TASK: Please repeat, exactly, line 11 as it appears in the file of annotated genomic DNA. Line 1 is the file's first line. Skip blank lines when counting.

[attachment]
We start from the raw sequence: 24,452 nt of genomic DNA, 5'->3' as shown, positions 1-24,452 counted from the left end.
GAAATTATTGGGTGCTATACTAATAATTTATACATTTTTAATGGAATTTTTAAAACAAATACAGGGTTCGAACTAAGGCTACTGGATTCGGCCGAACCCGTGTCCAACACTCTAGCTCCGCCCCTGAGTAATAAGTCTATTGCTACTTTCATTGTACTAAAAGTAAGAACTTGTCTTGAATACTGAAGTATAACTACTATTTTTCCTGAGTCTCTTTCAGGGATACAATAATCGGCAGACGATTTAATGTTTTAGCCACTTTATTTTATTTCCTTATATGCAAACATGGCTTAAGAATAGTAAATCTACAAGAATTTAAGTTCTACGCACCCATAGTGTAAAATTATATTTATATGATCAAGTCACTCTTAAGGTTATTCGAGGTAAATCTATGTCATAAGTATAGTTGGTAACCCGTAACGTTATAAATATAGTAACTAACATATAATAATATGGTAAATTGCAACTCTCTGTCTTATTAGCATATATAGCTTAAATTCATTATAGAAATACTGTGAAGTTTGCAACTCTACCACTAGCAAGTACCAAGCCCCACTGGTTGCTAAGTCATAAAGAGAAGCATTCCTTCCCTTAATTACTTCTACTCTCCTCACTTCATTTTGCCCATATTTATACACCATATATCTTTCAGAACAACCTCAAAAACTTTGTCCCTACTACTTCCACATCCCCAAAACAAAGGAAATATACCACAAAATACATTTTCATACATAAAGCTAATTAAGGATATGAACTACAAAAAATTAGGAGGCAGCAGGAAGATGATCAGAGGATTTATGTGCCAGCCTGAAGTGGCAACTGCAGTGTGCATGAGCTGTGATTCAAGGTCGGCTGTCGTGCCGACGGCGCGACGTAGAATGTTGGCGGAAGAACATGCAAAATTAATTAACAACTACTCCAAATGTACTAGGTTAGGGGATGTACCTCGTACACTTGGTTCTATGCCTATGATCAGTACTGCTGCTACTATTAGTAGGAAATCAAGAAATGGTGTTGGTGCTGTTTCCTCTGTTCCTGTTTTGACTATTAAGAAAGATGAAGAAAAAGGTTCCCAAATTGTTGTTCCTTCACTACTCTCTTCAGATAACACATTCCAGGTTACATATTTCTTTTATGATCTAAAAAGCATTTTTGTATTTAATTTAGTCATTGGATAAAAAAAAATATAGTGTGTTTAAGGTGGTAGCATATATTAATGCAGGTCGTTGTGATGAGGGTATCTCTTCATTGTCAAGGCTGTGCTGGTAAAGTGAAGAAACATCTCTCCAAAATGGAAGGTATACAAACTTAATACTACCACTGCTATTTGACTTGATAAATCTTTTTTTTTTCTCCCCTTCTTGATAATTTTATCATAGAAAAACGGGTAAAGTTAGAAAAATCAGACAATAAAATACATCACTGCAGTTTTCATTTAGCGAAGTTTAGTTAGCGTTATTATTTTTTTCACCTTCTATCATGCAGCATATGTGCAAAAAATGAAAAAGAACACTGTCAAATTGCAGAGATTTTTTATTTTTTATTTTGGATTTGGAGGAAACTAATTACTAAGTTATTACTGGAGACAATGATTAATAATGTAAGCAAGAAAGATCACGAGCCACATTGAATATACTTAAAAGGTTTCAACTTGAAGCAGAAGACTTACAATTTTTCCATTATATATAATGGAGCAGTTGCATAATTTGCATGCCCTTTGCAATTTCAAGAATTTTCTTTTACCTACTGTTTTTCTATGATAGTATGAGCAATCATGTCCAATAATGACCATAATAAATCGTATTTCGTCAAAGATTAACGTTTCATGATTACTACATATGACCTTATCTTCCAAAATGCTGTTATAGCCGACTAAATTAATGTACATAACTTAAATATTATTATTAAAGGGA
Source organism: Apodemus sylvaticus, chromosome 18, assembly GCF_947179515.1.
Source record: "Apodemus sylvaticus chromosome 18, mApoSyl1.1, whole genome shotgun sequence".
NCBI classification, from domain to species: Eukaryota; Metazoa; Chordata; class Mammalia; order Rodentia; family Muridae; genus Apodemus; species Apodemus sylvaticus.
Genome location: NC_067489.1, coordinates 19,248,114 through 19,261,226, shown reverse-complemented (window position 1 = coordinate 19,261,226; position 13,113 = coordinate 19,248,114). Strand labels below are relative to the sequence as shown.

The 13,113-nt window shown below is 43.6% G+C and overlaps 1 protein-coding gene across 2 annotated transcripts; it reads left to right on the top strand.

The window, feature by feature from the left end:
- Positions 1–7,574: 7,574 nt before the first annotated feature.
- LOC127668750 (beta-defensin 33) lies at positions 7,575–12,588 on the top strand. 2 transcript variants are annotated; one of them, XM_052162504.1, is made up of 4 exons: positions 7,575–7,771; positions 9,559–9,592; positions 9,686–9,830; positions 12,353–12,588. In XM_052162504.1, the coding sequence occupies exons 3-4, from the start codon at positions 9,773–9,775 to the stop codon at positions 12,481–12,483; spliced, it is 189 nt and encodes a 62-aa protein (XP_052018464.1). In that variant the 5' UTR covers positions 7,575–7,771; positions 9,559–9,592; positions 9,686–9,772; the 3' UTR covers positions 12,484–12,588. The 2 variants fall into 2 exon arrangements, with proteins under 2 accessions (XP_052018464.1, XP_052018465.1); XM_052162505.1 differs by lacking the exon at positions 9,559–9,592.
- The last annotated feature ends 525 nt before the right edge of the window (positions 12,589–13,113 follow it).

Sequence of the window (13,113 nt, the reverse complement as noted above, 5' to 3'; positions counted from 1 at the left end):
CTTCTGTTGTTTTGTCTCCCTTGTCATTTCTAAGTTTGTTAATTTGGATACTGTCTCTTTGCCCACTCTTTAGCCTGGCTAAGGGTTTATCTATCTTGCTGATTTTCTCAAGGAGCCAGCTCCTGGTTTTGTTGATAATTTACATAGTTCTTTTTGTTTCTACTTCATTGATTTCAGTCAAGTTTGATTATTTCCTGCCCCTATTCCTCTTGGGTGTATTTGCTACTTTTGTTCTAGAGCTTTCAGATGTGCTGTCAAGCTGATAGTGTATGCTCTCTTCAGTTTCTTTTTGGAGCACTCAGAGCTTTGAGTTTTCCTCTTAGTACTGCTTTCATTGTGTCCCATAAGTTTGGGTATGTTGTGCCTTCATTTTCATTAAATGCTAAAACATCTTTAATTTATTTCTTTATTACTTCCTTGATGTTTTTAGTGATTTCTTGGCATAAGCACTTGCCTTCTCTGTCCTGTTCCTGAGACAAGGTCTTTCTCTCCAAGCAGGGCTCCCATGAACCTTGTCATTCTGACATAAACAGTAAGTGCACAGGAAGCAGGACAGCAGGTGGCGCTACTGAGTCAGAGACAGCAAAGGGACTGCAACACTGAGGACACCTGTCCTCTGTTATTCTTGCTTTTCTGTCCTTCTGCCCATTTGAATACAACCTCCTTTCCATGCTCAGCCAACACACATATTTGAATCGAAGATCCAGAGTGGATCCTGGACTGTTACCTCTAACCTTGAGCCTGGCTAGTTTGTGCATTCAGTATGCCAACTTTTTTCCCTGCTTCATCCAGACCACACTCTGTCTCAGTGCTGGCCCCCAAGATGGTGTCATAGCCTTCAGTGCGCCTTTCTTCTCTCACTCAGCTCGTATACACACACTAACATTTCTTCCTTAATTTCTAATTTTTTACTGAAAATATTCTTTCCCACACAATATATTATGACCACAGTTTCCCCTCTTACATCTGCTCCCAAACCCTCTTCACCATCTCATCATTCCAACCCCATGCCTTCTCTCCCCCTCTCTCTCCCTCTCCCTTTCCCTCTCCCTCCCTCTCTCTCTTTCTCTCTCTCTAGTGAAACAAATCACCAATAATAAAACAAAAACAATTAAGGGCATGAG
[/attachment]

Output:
- The last annotated feature ends 525 nt before the right edge of the window (positions 12,589–13,113 follow it).